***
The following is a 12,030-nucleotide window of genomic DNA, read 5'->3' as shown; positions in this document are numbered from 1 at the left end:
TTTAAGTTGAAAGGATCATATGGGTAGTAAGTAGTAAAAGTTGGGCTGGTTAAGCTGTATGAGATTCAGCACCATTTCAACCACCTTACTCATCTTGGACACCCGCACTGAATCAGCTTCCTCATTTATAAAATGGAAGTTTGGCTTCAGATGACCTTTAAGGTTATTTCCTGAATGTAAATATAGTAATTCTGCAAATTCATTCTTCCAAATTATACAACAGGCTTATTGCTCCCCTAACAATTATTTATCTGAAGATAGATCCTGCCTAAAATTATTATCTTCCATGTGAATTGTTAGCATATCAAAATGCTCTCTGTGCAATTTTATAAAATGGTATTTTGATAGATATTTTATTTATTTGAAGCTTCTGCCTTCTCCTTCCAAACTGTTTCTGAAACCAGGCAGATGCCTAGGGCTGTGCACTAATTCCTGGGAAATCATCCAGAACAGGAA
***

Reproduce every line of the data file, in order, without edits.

The following is a 12,030-nucleotide window of genomic DNA, read 5'->3' as shown; positions in this document are numbered from 1 at the left end:
TTTAAGTTGAAAGGATCATATGGGTAGTAAGTAGTAAAAGTTGGGCTGGTTAAGCTGTATGAGATTCAGCACCATTTCAACCACCTTACTCATCTTGGACACCCGCACTGAATCAGCTTCCTCATTTATAAAATGGAAGTTTGGCTTCAGATGACCTTTAAGGTTATTTCCTGAATGTAAATATAGTAATTCTGCAAATTCATTCTTCCAAATTATACAACAGGCTTATTGCTCCCCTAACAATTATTTATCTGAAGATAGATCCTGCCTAAAATTATTATCTTCCATGTGAATTGTTAGCATATCAAAATGCTCTCTGTGCAATTTTATAAAATGGTATTTTGATAGATATTTTATTTATTTGAAGCTTCTGCCTTCTCCTTCCAAACTGTTTCTGAAACCAGGCAGATGCCTAGGGCTGTGCACTAATTCCTGGGAAATCATCCAGAACAGGAA